8. Per contra, Mr.Emalias, learned Additional Public Prosecutor submitted that a learned Judge of this Court, in Crl.O.P.No.25816 of 2015 filed by one K.Indirani, challenging the same prosecution against her, dismissed the same on 18.11.2015 and therefore, there cannot be a different view with regard to the case of this petitioner.
9. This Court gave its anxious consideration to the rival submissions.
10. It is trite that just because a person has been exonerated either in an enquiry u/s 81 of the Act or in the domestic enquiry by the Department, it is not a thumbrule that he should not be prosecuted in a criminal Court for IPC offences. It is true that in the two circulars relied upon by the petitioner, the Registrar of Co-operative Societies has exhorted that, criminal prosecution against employees of the Co-operative Society should not be instituted in a routine manner and should be done with circumspection. Paragraph 3 of the circular dated 11.12.1991 may be relevant and it reads as follows:
"3.Taking criminal action against the departmental officers holding chief executive or administrative and other supervisory posts in the cooperatives who are involved vicariously has also been examined. The departmental officers, working on Foreign service terms in Co-operative organisations may not have the chance to scrutinise each and every transactions of the society. Though they may have an over all control, they cannot be held criminally liable, for all the criminal irregularities committed by the staff working under them. Though they fail to check and scrutinise the accounts etc., or exercise effective control over subordinate staff such failure may not deserve criminal action. On the other hand, the failure of this nature, will be failure to discharge their duties properly or negligence and this may be dealt with through disciplinary proceedings. Hence it is informed that the departmental officers who are not directly involved in the frauds or misappropriations need not be included as delinquents, in a routine manner, in the inquiry reports or complaints filed with the police."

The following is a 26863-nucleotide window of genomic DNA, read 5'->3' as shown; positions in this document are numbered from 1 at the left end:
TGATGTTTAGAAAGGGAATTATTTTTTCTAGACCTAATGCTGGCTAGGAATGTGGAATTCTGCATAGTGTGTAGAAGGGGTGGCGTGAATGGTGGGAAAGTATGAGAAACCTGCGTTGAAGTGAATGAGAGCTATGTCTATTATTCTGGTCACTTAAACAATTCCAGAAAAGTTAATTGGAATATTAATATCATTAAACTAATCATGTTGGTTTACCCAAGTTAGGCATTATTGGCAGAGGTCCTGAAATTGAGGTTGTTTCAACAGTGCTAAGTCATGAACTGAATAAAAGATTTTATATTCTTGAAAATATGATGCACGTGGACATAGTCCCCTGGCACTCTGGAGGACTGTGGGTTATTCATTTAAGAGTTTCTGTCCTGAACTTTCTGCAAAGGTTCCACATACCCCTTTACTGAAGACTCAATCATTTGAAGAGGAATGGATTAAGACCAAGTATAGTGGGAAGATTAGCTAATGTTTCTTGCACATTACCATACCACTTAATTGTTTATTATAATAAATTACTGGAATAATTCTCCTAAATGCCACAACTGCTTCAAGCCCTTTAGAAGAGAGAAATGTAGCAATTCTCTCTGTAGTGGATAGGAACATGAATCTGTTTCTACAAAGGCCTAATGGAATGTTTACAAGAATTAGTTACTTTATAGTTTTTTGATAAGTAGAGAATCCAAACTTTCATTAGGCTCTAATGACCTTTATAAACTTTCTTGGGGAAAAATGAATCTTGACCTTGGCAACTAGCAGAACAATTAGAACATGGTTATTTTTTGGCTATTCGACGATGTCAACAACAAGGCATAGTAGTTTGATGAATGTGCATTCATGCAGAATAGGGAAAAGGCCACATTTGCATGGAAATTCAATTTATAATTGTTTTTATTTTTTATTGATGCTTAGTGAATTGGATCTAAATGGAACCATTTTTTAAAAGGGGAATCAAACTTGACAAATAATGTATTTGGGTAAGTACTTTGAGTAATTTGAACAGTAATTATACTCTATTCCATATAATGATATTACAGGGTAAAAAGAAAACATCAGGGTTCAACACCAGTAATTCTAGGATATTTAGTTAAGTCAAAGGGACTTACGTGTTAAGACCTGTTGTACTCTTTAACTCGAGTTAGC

11. The learned counsel for the petitioner relied upon paragraph 2(iv) of the circular dated 19.04.2002, which reads as follows:
"2(iv) It has been decided that care may be taken to see, whether it is absolutely necessary to file criminal cases, in instances, involving amounts less than Re.1/- lakh and whether departmental disciplinary action would be suffice." and submitted that only if the misappropriation exceeds Rs.1 lakh, should a prosecution be launched, whereas, in this case the amount is only Rs.97,650/-.
12. At the outset, this submission of the learned counsel for the petitioner deserves to be rejected on the short ground that the sum of Rs.1 lakh mentioned in the circular dated 19.04.2002 does not refer to the amount of defalcation concerning one instance in a case comprising several instances. For example, in this case, the total amount of money that is said to have been misappropriated is Rs.52,58,700/-which comprises several instances, of which one instance of Rs.97,650/-relates to this petitioner. When there is a charge u/s 120-B conspiracy and if all the instances have been committed in the course of a transaction, it will be ludicrous to test each instance of defalcation on the anvil of the aforesaid circular and grant the benefit of it to the accused. If that is done, no one can ever be prosecuted. Little drops of water make a mighty ocean and the sum of Rs.1 lakh mentioned in the circular refers to the depth of the ocean and ot the depth of one drop.